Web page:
Mucus: The oil of the body’s engine


Mucus is part of life and everyone has it. Especially during a cold or sinus infection, tissue after tissue can become filled with mucus. It can feel disgusting and sometimes embarrassing in front of others, but mucus serves a pertinent purpose. Some doctors even refer to mucus as the oil for the body’s engine. We find mucus in the lining of the nose, throat, sinuses, lungs, and mouth. It is a protective blanket to these areas to keep them from drying out. It is like a fly trap on our bodies that catches unwanted bacteria and dust before they can enter the body. Mucus is powerful because it contains antibodies that recognize which substances from the environment to filter out. The trapping nature of mucus is why it is sticky and gooey in texture.

Even when not sick, the body produces 1 to 1.5 liters of mucus on a daily basis. Most of it goes down the throat with saliva and is unnoticed. When a person becomes sick, that is when they notice the high amounts the body produces. It takes becoming sick or having bad allergies to trigger the mucus production into overdrive.

Mucus does change color from time to time. Looking down at a tissue of mucus doesn’t always produce the same picture. It can be yellowish, green, brown, or even red. When a person is sick, the immune system sends white blood cells to the protective areas with mucus which produces the green color. However, that doesn’t mean that every batch of mucus when sick is green. When the nose is dry or irritated it can produce brown or red mucus. The nostrils contain many red blood vessels and a small amount of blood can show up in mucus.

A person can never fully get rid of mucus from the body, but it’s nice to be alleviated of such vast production when sick. There are over the counter antihistamines and decongestants that can help. Decongestants cause the blood vessels that line the nostril to narrow, which reduces blood flow. These dry up the mucus and make it thick. Antihistamines block or limit histamines which are triggered by allergic reactions and cause a running nose. Guaifenesin can also be used which thins out the mucus and makes it easer to get out of the body. A more natural route is using a neti-pot no remove mucus with a nasal irrigation. However, washing too much of the bad out can also wash some of the good out too.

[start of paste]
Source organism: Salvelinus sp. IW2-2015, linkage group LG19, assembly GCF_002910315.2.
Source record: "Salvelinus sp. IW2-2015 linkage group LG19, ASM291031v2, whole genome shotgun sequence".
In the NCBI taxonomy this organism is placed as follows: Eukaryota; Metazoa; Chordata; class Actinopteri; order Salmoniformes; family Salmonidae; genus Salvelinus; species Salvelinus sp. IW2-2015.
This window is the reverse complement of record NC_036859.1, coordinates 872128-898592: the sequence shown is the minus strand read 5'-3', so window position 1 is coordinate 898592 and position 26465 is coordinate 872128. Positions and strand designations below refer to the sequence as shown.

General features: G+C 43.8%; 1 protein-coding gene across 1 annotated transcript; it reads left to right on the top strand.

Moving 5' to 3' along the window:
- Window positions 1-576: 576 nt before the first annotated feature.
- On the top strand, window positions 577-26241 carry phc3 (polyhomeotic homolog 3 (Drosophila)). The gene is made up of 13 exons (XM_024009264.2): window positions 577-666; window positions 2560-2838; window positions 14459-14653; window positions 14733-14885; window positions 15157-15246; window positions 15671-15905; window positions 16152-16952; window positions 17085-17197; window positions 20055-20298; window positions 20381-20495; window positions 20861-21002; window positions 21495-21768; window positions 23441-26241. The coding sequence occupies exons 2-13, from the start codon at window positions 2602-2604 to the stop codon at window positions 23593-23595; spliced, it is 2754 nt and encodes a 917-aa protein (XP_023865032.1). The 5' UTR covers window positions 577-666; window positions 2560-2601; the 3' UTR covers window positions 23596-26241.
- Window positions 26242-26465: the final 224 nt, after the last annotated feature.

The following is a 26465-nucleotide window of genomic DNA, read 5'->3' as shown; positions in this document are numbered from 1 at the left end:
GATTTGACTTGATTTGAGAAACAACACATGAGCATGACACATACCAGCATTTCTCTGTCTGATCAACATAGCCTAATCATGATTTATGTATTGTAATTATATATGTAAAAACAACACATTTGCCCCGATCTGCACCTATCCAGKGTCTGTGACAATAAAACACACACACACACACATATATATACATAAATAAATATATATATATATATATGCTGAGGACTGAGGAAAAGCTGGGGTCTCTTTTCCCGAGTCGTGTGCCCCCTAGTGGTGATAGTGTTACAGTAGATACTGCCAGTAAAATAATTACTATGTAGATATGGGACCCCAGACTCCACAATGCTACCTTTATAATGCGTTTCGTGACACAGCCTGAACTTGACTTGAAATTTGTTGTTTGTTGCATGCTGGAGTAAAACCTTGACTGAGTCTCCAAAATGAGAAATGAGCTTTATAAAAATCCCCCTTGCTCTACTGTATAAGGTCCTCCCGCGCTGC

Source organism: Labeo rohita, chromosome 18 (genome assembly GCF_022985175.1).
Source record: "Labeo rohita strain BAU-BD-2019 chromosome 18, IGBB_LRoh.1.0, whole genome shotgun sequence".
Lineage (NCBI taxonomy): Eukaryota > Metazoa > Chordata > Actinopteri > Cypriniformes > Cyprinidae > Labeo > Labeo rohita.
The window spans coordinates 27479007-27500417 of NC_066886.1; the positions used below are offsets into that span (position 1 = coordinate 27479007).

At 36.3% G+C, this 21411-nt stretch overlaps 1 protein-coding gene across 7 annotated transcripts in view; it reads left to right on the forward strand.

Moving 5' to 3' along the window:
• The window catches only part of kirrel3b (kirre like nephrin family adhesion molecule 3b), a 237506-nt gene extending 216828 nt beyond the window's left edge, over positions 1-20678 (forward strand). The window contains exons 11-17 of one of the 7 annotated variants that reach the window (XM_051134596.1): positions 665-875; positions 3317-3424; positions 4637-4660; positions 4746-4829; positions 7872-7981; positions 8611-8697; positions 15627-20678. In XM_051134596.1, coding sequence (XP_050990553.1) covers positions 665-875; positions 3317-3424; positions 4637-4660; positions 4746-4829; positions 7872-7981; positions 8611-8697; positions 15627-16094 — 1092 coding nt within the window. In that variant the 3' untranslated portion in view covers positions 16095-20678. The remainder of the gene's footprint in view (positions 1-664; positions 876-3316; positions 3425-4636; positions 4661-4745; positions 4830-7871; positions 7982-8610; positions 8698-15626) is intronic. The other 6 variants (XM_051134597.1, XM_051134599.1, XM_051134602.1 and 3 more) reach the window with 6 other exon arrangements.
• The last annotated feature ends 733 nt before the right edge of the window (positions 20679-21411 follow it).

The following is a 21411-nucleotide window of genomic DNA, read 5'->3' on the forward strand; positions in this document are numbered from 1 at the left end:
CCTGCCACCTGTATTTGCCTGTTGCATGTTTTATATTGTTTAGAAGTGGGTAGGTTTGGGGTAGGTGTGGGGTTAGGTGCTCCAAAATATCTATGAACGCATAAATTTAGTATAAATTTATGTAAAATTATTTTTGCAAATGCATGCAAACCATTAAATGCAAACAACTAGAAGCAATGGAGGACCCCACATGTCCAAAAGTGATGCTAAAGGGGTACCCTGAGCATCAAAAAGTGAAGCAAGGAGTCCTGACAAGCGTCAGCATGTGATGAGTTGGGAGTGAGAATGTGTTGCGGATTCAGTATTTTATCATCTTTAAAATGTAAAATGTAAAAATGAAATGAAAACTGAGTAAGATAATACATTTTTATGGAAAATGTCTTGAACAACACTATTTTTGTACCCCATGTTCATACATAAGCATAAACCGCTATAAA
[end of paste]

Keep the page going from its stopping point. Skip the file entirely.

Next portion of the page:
Mucus is normal. We all have it. It serves a purpose. Yes, it can be irritating and disruptive, but its protective role in blocking bacteria is part of what our body needs. Just blow it out when there is too much. There are worse nuances we deal with.

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Dr. Megan Johnson McCullough owns a fitness studio in Oceanside CA called Every BODY's Fit. She has a Doctorate in Health and Human Performance, M.A. in Physical Education & Health Science, and she's an NASM Master Trainer & Instructor. She's also a professional natural bodybuilder, fitness model, Wellness Coach, and AFAA Group Exercise Instructor. She has 6 books on Amazon too,.